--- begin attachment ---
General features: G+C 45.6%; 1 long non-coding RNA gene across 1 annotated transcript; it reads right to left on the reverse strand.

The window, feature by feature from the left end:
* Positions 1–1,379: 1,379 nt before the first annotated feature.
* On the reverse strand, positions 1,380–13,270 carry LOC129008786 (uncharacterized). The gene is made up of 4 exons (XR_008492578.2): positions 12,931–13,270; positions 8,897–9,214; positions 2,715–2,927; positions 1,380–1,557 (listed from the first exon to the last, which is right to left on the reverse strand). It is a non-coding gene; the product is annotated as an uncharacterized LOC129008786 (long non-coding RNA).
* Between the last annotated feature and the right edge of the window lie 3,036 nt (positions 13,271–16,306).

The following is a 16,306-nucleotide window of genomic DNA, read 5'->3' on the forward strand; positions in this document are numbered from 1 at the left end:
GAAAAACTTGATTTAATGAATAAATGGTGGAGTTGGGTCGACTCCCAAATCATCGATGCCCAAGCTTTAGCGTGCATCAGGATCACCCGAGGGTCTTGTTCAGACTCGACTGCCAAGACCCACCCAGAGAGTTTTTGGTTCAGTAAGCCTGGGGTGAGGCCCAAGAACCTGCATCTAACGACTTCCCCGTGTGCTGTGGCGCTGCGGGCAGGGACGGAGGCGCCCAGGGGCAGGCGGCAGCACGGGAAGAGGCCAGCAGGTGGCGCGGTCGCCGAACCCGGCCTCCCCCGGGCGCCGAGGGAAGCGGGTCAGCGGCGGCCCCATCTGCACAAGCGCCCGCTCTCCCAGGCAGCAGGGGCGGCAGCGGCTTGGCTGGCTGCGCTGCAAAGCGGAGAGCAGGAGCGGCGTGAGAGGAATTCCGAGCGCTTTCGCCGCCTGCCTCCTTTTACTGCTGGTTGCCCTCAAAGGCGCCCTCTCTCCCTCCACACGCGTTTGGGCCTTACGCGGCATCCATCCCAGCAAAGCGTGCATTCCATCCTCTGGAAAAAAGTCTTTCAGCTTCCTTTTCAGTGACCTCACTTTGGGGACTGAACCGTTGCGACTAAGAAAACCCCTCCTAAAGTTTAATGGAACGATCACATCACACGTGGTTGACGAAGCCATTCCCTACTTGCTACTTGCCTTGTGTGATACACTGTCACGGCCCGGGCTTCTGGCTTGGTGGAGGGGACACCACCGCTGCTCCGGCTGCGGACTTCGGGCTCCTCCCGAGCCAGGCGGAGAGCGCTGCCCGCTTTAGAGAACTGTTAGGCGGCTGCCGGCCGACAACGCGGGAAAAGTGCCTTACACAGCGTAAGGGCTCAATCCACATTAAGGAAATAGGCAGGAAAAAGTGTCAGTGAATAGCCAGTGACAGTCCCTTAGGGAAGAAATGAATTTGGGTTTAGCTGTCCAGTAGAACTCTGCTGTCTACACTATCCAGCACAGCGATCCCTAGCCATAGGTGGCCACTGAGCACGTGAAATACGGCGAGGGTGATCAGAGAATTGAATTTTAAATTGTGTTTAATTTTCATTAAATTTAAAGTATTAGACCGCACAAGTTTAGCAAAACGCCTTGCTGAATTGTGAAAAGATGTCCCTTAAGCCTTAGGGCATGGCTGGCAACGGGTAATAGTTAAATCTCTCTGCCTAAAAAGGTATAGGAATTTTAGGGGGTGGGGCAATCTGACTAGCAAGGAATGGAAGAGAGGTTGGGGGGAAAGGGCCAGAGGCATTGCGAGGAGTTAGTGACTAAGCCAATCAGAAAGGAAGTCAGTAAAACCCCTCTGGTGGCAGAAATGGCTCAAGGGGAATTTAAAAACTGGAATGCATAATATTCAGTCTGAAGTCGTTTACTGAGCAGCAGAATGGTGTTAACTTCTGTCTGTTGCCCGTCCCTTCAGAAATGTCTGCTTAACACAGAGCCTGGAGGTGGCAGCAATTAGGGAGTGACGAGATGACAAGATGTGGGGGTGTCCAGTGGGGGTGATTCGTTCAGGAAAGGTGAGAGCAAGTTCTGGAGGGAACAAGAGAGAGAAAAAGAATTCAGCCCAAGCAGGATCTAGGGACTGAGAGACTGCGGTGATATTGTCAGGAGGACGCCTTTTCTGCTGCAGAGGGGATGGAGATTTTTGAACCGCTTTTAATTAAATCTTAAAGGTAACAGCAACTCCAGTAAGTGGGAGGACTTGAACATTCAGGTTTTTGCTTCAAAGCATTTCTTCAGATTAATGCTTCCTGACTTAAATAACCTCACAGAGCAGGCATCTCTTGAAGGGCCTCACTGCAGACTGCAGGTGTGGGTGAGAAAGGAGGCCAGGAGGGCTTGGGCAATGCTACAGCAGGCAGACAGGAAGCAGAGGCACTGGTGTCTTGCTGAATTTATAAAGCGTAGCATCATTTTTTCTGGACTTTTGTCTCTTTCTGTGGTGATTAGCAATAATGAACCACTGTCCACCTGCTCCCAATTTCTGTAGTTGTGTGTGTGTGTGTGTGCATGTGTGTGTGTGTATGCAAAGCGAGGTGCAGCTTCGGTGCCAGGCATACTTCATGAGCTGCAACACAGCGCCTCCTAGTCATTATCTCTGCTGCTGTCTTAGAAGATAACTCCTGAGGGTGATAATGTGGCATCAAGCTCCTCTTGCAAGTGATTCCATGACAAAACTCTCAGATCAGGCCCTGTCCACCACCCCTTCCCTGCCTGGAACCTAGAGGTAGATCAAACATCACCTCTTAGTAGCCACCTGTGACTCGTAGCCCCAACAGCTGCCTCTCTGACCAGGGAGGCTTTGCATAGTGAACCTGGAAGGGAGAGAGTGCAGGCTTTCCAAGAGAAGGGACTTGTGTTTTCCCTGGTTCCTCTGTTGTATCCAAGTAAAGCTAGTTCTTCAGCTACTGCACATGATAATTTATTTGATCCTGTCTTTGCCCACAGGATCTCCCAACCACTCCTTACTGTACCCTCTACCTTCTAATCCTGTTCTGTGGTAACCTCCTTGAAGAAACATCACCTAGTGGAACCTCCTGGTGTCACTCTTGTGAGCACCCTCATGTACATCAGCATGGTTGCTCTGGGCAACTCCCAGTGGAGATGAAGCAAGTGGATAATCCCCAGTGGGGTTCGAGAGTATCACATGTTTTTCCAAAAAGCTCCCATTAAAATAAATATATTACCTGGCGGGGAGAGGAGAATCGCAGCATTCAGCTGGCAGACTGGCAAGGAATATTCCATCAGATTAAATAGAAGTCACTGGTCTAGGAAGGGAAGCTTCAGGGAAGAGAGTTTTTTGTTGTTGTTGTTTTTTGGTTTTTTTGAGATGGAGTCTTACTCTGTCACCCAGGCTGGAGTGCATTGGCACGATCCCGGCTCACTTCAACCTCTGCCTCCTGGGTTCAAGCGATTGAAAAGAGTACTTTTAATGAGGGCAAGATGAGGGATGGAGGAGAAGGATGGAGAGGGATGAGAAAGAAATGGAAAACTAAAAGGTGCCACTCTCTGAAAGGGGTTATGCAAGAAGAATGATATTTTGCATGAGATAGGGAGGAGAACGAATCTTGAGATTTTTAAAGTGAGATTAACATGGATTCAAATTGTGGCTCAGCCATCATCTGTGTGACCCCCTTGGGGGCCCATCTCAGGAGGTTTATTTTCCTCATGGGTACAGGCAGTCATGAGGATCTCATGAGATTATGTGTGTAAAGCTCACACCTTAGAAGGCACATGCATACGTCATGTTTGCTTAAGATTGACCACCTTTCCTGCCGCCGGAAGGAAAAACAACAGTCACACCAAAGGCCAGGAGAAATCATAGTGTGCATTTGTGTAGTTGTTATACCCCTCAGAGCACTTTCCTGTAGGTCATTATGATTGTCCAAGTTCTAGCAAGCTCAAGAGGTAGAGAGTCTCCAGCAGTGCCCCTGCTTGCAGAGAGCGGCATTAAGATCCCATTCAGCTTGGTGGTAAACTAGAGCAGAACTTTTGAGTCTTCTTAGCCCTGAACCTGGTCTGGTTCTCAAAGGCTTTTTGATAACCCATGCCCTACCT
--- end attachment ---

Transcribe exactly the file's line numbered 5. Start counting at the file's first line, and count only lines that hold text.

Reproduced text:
* Between the last annotated feature and the right edge of the window lie 3,036 nt (positions 13,271–16,306).